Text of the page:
In February, I posted an article about the value of single family built for rent (SFBFR) homes. We continue to work with clients to develop this product type, so NAHB’s recent analysis caught my attention (read it here) and spurred some additional thoughts about effective design for SFBFR homes.
Cost reduction remains a top concern at all price points, including built for rent homes. But cost-cutting measures look different in rentals. First, interior finishes are pretty much off limits. These homes must be built with high quality materials that can endure tenant turnover, even though single family home renters stay put for several years on average. However, exteriors are fair game, so many designs use simplified elevations, limited detailing and even vinyl siding to help contain costs. For example, NAHB noted that SFBFR homes use vinyl siding almost twice as much as for-sale homes.
The biggest cost savings for SFBFR builders is being achieved through square footage reductions, both in homes and lots. The median size of an SFBFR home is 1,500 sq.ft., significantly smaller than the national average of 2,400 sq.ft. in the for-sale sector. Lot sizes are over 2,000 sq.ft. smaller in the rental sector, too. Single story homes are common, and floor plans are efficient and simple, with many homes only offering one or two bedrooms. Modest square footages and simple designs help builders keep costs down, and that savings is multiplied throughout the development and over the life of the product. Renters are amenable to smaller footprints since even the smallest SFBFR homes are viewed as a step up from apartment living and a natural transition between renting and owning.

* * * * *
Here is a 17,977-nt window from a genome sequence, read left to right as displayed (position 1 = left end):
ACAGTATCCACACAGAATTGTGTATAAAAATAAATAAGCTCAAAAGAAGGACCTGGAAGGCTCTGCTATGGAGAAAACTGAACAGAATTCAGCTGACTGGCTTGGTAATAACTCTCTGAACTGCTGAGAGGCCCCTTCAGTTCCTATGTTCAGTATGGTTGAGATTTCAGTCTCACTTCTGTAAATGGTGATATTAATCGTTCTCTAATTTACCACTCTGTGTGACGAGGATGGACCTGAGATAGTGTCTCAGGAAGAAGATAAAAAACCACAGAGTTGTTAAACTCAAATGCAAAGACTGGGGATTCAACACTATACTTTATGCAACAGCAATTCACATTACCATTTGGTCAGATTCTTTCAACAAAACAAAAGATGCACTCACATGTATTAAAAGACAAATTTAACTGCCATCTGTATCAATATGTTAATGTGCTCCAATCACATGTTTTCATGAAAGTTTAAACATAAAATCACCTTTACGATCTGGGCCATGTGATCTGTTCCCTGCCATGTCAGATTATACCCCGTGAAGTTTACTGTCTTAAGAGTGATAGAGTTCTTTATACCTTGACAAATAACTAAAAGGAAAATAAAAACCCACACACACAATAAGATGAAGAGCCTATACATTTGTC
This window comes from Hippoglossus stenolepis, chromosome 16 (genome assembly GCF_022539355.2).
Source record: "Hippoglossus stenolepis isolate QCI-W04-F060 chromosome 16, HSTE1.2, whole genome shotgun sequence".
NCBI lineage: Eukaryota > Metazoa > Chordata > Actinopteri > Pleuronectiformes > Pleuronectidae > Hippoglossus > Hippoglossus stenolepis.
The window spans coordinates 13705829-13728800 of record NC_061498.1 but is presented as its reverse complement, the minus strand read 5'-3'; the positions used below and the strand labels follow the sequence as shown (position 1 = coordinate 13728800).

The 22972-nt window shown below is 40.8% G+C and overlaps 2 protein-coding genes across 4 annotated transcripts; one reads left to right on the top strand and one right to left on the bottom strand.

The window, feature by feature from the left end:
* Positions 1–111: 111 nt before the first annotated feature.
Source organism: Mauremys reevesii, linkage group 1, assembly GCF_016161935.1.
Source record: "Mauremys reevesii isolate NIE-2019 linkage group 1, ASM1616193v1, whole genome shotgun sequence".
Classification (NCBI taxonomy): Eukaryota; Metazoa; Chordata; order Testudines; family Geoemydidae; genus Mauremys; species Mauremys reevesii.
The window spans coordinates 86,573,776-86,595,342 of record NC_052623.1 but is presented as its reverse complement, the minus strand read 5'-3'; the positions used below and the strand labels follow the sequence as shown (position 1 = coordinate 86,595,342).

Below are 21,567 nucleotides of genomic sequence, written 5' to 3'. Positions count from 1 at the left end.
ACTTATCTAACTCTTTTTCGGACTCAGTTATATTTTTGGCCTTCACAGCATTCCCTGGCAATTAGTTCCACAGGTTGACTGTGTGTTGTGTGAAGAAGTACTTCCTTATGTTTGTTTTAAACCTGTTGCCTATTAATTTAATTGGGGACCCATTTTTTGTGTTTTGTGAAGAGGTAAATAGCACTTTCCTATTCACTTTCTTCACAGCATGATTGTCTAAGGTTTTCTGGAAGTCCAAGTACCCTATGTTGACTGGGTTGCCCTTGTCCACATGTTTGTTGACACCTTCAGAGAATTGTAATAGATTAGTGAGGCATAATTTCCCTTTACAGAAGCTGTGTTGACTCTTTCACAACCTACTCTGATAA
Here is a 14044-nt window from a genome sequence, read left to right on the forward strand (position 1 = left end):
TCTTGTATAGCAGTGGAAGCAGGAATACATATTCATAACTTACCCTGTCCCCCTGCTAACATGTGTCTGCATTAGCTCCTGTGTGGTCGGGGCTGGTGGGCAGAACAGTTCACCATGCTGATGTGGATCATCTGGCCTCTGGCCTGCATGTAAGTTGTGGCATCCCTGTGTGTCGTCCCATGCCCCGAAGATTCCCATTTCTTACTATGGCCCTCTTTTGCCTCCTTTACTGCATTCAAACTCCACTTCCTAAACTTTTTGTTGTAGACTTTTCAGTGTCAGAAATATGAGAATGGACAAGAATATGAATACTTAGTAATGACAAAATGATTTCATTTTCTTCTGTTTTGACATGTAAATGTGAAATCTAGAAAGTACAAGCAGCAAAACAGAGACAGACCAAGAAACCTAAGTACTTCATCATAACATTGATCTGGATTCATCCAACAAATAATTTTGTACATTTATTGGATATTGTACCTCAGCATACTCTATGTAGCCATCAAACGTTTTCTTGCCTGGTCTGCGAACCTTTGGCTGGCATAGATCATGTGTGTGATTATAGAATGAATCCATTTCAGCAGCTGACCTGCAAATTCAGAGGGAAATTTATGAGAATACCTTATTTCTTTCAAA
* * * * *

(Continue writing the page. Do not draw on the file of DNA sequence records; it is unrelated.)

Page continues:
The Rental Townhome
A whopping 77% of SFBFR homes are attached townhomes. Most of our clients aren’t building 6- or 8-plex townhomes to rent, but they are shifting toward more attached product, especially paired homes. We’ve got smaller plans on the boards that are around 1,100 sq.ft. in one story, so the total footprint of a paired home is still smaller than the average for sale home. This economy of scale keeps total construction cost down and translates to manageable rents for future residents.
Many of our paired home rental designs don’t include attached garages, and NAHB says that’s typical across the country. Building square footage is reserved for living space, and developments include street parking or some shared spaces within the land plan. In fact, up to 35% of SFBFR homes (both detached and attached) have no garage or driveway. This is in direct contrast to most of our for-sale townhomes, where buyers expect a two-car garage.
Rentals are still a very small portion of total new single family housing starts, but I believe they offer a unique way for regional and national builders to diversify. By leveraging their expertise in single family construction with design elements crafted for the rental environment, builders can introduce an entirely new revenue stream.
If you’re in a high-volume for-sale market already (like most major metros across the country), SFBFR is probably not your best option. But in smaller markets either adjacent to major metros or in fully rural areas, rentals are a viable solution that can supplement your primary offering.
Read NAHB’s recent analysis of the SFBFR market: eyeonhousing.org